Debut album from jazz duo Brulée has an engaging creative spirit
(Published: March 01, 2011)
(Santa Rosa, CA) Written by Robert Sutton. Named after a delicious French dessert, perhaps it's no surprise that the debut album from Brulée would touch the palate so smoothly. However, the sweet tones of the record do not result in an empty confection; there is emotional depth to be plumbed here as well as an engaging creative spirit.
Featuring vocalist Julie Weiner and keyboardist/vocalist Doug Onstad, Brulée has the carefree coolness of a lounge act but also the playful quirkiness of an indie-pop group.
On New Beginnings, Brulée blends their original compositions with covers that list their jazz heroes (Cole Porter, George Gershwin) while peeling away their classic-rock roots (Bob Dylan, the Rolling Stones).
However, their interpretations are never quite what you expect. For example, Porter's "I've Got You Under My Skin" collides with the Stones' "Under My Thumb" in an ingenious mash-up with Weiner and Onstad tossing one another lines from each song as if they were missing pieces from a long-lost tune. It's bold and brilliant move, one that would elicit cries of sacrilege from both camps if Brulée didn't execute it with such keen precision and infectious enthusiasm. Weiner and Onstad toy with the idea on two other tracks, again with effortless verve. Onstad plays the lonely bachelor in "I Ain't Got Nobody" with lusty abandon while Weiner is the epitome of youthful innocence, even while singing suggestive lyrics like "Come on-a my house, I'm gonna give you candy." Tom Shader's reptilian bass lines and David Scott's sultry tenor sax heightens its undercurrent of sensuality.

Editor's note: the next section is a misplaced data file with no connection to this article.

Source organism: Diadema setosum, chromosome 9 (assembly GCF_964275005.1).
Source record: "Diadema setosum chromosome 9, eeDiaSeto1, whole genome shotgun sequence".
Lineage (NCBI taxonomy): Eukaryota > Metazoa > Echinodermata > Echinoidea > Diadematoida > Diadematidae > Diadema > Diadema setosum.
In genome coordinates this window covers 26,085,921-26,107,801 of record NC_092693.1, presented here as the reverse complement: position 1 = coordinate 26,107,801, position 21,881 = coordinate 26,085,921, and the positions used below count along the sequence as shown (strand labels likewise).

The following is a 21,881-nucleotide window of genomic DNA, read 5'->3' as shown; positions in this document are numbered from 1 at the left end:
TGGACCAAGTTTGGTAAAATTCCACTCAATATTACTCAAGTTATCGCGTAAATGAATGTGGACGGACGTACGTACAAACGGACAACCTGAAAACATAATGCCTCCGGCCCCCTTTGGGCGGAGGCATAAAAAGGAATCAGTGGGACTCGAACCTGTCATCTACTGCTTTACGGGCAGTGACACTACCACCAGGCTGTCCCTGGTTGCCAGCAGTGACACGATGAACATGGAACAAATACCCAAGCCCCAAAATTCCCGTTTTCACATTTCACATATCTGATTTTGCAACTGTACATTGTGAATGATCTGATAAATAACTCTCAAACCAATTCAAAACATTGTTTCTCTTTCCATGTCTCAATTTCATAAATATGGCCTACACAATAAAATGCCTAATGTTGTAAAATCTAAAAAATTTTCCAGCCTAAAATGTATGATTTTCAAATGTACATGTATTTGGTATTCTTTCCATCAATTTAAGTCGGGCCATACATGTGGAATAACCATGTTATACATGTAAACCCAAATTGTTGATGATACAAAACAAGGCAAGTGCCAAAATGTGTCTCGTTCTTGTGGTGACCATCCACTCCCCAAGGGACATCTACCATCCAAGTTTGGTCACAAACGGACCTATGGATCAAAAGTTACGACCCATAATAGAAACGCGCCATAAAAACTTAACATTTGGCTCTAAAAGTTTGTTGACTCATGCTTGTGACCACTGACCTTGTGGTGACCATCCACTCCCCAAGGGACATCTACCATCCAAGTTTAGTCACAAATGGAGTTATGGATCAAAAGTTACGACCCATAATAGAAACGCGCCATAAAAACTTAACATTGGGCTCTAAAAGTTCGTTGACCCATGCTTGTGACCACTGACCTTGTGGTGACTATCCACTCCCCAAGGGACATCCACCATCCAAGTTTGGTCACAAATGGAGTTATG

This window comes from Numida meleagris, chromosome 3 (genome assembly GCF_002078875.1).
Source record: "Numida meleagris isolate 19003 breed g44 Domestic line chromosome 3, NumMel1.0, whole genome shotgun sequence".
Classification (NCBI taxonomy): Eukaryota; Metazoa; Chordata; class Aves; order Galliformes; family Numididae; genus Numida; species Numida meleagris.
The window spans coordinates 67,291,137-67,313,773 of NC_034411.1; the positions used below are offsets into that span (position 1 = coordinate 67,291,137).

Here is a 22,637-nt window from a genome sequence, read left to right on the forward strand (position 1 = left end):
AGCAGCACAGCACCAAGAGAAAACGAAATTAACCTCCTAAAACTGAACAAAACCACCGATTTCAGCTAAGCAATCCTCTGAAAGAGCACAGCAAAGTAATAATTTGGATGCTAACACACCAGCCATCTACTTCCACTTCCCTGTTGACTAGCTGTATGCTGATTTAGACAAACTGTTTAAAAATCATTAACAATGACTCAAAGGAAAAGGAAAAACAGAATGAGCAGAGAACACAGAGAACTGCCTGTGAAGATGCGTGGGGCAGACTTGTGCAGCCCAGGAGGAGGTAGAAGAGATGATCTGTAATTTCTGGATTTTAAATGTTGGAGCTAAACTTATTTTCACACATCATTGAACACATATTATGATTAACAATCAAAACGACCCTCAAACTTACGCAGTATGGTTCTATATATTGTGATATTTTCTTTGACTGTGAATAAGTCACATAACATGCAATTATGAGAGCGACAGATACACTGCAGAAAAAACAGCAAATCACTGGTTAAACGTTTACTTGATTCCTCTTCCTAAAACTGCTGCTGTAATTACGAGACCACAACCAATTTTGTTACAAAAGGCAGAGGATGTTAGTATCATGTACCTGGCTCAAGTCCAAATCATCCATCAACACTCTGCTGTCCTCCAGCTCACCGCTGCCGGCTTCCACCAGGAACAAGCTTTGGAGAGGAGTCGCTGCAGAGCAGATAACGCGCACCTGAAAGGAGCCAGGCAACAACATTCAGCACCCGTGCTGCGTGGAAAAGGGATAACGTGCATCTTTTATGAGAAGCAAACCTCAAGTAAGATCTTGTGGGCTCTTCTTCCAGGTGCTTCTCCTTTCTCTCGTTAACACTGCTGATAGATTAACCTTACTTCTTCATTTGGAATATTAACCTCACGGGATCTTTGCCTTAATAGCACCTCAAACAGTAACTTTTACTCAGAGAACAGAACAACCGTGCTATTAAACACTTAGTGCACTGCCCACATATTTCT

The unbridled joy in which Weiner and Onstad harmonize is one of the album's biggest strengths. On "Tout Doucement/Ain't Misbehavin'," their voices almost blend into one another, becoming a separate entity.
The self-deprecating and ironic wit of "Perfectly Flawed" summarizes the good-natured spirits behind the band. This is a group that places an emphasis on fun, that jazz music isn't the staid, snobby genre that has characterized its reputation to younger audiences.
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